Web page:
Posted by: riverchilde | May 17, 2011

Crowd-sourcing the church

Are military officials reading Parker Palmer and Clay Shirkey now? (If they aren’t, they should be!) It seems that the U.S. Navy has taken the best ideas of cooperative learning, open sourcing, creative problem-solving and popular culture to find new ways of combating Somalian pirates. Who knew the U.S. government could be so creative and open to outside ideas? (And who knew that “crowdsourcing” was even a term, much less that it had its own website?) This quote by the naval research offices innovation chief (what a cool-sounding job: innovation chief!) about sums it up: “We live in an echo chamber…The challenge is, you always want to have an audience that’s diverse in background, diverse in thinking. It’s those intersections where you see creativity occurring.”

I never thought I’d hear myself saying this, but the church could take a few lessons from the government (although I think there’s something in there that reflects the model of checks and balances in Martin Luther’s doctrine of  two kingdoms if someone wants to tease it out–and put a decent and concise summary of the doctrine on the Internet while they’re at it). The idea of “crowdsourcing” is clearly a concept that resonates with people in our post-modern society. Nadia Bolz-Weber, founding pastor of House for All Sinners and Saints in Denver, Colorado, understands and communicates this well. In her address during Luther Seminary’s Book of Faith Jubilee, she said, “My people are producers, not consumers.” So “church” is crowdsourced in a variety of ways at House for All, some of which work, and some, she admits, that don’t. But “liturgy means ‘the work of the people,’ ” she reminds us, and so the people provide the liturgy.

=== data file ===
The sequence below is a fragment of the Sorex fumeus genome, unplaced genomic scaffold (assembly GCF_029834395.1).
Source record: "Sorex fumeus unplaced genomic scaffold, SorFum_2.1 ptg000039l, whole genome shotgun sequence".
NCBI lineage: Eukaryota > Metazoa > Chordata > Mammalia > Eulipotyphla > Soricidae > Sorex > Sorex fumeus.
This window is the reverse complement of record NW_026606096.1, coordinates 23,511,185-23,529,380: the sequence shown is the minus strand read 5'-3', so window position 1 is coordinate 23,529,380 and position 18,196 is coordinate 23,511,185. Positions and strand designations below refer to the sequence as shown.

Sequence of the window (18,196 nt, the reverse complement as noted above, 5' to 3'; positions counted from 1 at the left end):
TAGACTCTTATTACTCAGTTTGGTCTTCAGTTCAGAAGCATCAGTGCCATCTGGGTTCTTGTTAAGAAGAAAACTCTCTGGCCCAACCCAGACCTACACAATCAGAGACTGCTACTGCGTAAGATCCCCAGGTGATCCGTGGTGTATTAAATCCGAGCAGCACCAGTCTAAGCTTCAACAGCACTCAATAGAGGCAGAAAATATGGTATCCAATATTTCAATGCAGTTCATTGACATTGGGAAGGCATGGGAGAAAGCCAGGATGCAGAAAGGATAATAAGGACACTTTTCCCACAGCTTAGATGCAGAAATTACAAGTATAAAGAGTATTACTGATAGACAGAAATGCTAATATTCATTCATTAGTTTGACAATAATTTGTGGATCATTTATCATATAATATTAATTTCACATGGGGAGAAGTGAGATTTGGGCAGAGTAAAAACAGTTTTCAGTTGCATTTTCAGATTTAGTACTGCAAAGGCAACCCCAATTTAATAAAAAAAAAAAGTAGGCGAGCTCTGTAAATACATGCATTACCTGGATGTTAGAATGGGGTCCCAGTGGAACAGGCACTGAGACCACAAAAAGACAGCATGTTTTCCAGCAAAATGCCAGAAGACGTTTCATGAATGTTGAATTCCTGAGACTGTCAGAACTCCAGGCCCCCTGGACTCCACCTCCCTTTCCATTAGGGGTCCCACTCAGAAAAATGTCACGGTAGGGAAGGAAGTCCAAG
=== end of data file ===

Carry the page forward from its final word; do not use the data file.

I think of God’s word to Pharoah of “Let my people go!” Today, perhaps God’s word to the echo chamber that is the church is “Let my people in!” Maybe we need a class in crowdsourcing at seminary?



  1. I like that idea! Maybe we could start with a few students doing it as a shared independent study next year, and pilot it that way? Let me know if you’re up for it!

  2. Sounds intriguing, Mary! Do you know of any other students who might be interested?

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